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United States Court of Appeals, Sixth Circuit.

Minnie SPANGLER, Plaintiff-Appellant, v. EAST KENTUCKY POWER COOPERATIVE, INC., Defendant-Appellee.

No. 19-5034

Decided: October 28, 2019

Before: GUY, BUSH, and MURPHY, Circuit Judges. Escum L. Moore, III, Attorney, Moore & Moore, Lexington, KY, for Plaintiff-Appellant W. Keith Ransdell, David T. Royse, Ransdell Roach & Royse, Lexington, KY, for Defendant-Appellee

Minnie Spangler appeals the dismissal of her claim that she was discharged in violation of § 510 of ERISA. See 29 U.S.C. § 1140. Because Spangler failed to plausibly allege that her employer East Kentucky Power Cooperative (EKPC) terminated her employment for the purpose of interfering with the attainment of her rights as a beneficiary to her deceased husband’s benefits, we affirm.


Spangler filed suit in state court, and EKPC removed the action based on Spangler’s representation that her wrongful discharge claims rested on a violation of § 510 of ERISA. The First Amended Complaint followed, which reasserted Spangler’s state-law claim of wrongful discharge (Count 1) and alleged that EKPC’s conduct violated § 510 of ERISA (Count 2). EKPC moved to dismiss both counts for failure to state a claim under Rule 12(b)(6) of the Federal Rules of Civil Procedure. Spangler’s response explained that her employment “was terminated not for exercising her own right, but for attempting to attain important information regarding [her deceased husband] Danny’s benefits, which are governed by the Employee Retirement Income Security Act.” The district court granted EKPC’s motion in full, but only the ERISA claim is at issue on appeal.1


A district court’s dismissal for failure to state a claim is reviewed de novo. Jackson v. Ford Motor Co., 842 F.3d 902, 906 (6th Cir. 2016). In doing so, we take the well-pleaded facts as true but “are not bound to accept as true a legal conclusion couched as a factual allegation.” Ashcroft v. Iqbal, 556 U.S. 662, 678, 129 S.Ct. 1937, 173 L.Ed.2d 868 (2009) (quoting Bell Atlantic Corp. v. Twombly, 550 U.S. 544, 555, 127 S.Ct. 1955, 167 L.Ed.2d 929 (2007)). To survive a motion to dismiss, the complaint must contain “enough facts to state a claim to relief that is plausible on its face.” Twombly, 550 U.S. at 570, 127 S.Ct. 1955. “A claim has facial plausibility when the plaintiff pleads factual content that allows the court to draw the reasonable inference that the defendant is liable for the misconduct alleged.” Iqbal, 556 U.S. at 678, 129 S.Ct. 1937 (quoting Twombly, 550 U.S. at 556, 127 S.Ct. 1955).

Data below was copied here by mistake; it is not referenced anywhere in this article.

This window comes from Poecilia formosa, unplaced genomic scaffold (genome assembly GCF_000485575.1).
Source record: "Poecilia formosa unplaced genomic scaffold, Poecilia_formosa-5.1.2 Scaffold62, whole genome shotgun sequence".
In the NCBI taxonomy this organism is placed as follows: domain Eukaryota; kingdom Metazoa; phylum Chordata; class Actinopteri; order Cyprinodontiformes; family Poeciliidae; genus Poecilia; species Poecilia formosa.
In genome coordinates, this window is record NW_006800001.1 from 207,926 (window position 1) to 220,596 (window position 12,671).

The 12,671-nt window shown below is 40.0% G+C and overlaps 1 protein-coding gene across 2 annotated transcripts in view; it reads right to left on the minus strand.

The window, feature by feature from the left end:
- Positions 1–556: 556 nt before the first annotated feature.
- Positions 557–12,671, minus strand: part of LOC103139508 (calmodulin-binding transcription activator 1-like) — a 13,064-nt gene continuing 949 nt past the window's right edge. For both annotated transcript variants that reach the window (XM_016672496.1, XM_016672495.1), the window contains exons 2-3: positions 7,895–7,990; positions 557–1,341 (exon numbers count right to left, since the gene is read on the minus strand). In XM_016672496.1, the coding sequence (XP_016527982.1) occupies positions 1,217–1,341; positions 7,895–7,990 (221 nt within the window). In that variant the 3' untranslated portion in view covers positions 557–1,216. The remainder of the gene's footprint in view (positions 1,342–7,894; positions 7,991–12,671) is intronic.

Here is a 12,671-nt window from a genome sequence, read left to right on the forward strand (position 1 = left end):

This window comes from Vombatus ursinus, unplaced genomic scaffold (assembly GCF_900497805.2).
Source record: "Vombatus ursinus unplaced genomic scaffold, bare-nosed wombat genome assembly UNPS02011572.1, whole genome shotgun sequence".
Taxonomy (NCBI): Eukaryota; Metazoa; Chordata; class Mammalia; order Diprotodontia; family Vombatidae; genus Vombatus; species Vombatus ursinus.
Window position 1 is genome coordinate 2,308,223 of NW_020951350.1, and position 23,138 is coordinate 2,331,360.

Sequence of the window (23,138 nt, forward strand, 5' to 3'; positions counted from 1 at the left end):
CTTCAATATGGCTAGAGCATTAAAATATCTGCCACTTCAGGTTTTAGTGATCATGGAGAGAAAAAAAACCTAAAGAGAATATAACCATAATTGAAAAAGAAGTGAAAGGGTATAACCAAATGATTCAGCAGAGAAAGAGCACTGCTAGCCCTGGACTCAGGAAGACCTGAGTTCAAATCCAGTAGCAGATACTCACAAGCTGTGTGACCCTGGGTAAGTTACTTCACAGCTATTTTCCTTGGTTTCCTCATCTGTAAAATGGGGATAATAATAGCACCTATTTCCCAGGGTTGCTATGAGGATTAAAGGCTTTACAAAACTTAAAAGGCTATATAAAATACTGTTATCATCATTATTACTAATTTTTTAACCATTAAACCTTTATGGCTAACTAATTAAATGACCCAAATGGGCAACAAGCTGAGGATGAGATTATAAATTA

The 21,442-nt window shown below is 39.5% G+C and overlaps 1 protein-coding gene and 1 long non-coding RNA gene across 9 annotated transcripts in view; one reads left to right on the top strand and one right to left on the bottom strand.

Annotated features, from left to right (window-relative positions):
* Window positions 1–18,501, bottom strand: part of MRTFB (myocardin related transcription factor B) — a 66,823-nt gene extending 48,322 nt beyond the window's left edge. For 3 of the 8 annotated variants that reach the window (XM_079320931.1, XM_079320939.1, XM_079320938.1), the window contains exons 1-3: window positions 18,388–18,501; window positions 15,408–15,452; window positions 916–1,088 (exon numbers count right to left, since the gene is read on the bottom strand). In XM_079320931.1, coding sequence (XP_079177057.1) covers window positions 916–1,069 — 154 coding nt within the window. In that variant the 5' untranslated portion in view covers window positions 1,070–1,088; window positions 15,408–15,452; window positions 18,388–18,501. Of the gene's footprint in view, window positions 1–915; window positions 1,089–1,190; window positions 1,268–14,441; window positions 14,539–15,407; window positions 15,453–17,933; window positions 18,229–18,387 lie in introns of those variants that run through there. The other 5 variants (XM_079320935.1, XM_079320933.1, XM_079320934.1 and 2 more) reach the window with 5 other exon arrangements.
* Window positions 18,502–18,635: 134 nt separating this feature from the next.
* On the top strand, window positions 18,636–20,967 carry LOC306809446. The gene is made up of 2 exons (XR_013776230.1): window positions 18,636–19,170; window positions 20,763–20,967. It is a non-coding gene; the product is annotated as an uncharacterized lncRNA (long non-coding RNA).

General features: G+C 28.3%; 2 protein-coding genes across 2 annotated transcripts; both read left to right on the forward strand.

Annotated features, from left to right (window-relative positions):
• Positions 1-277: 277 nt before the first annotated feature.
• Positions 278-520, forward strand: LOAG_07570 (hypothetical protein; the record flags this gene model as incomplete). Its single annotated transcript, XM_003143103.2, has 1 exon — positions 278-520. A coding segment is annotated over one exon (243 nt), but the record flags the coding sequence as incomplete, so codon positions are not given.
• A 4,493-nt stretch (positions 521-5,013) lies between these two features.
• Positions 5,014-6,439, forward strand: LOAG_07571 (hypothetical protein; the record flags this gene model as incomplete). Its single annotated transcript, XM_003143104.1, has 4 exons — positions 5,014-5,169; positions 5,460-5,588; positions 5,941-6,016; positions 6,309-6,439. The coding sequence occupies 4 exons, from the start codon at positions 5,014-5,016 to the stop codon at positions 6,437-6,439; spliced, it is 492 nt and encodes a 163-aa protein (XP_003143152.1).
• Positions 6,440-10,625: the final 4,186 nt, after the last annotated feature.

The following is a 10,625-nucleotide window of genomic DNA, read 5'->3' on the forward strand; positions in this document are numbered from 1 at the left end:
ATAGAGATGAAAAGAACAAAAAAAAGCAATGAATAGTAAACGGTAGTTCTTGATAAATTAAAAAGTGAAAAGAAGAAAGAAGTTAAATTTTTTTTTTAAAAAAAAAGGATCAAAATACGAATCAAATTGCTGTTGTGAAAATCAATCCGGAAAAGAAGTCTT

In relevant part, § 510 of ERISA makes it unlawful to “discharge, fine, suspend, expel, discipline or discriminate against a participant or beneficiary ․ for the purpose of interfering with the attainment of any right to which [she] may become entitled under [an employee benefit] plan.” 29 U.S.C. § 1140. That is, a plaintiff must prove that an adverse action—here the discharge—was taken “with the specific intent of violating ERISA.” Roush v. Weastec, Inc., 96 F.3d 840, 845 (6th Cir. 1996); see also Crawford v. TRW Auto. U.S. LLC, 560 F.3d 607, 612-13 (6th Cir. 2009). “The plaintiff is not required to show that the employer’s sole purpose in discharging him was to interfere with his [ERISA] benefits, but rather that it was a ‘motivating factor’ in the decision.” Humphreys v. Bellaire Corp., 966 F.2d 1037, 1043 (6th Cir. 1992). That is, at the pleading stage, Spangler “must allege sufficient ‘factual content’ from which a court, informed by its ‘judicial experience and common sense,’ could ‘draw the reasonable inference’ ” that EKPC discharged Spangler with intent to interfere with the attainment of her rights as a beneficiary to her husband’s benefits. Keys v. Humana, Inc., 684 F.3d 605, 610 (6th Cir. 2012) (quoting Iqbal, 556 U.S. at 678, 129 S.Ct. 1937).2

Because this appeal turns on the sufficiency of the factual allegations in the First Amended Complaint, we begin there. Spangler alleged that she and her husband were both full-time employees of EKPC until her husband’s death on October 11, 2014. After a brief period of bereavement, Spangler returned to work at EKPC. Spangler alleged generally that she sought information about spousal death benefits and that she was subjected to unspecified verbal harassment in two meetings, the second of which culminated in her alleged discharge. Specifically, Spangler alleged:

• “While attempting to navigate EKPC’s complicated spousal death benefit options, Minnie sought the advice of an EKPC Human Resources employee and EKPC’s General Counsel (the ‘General Counsel’).”

• “[O]n or about December 8, 2014, during a meeting in the General Counsel’s office, Minnie was verbally assailed, harassed and physically threatened by an EKPC employee (‘the incident’).”

• “Shortly after the incident, Minnie began to experience severe chest pains and was later transported to the hospital ․ [and was] advised to take a leave of absence from EKPC.”

• “Upon her return to EKPC [on or about January 29, 2015], Minnie was unable to acquire information from EKPC representatives regarding the supplemental death benefits arising from Danny’s passing, and therefore directly contacted a National Rural Electric Cooperative Association (‘NRECA’) representative, the organization responsible for administering EKPC’s employee retirement plans, for assistance in answering her questions.”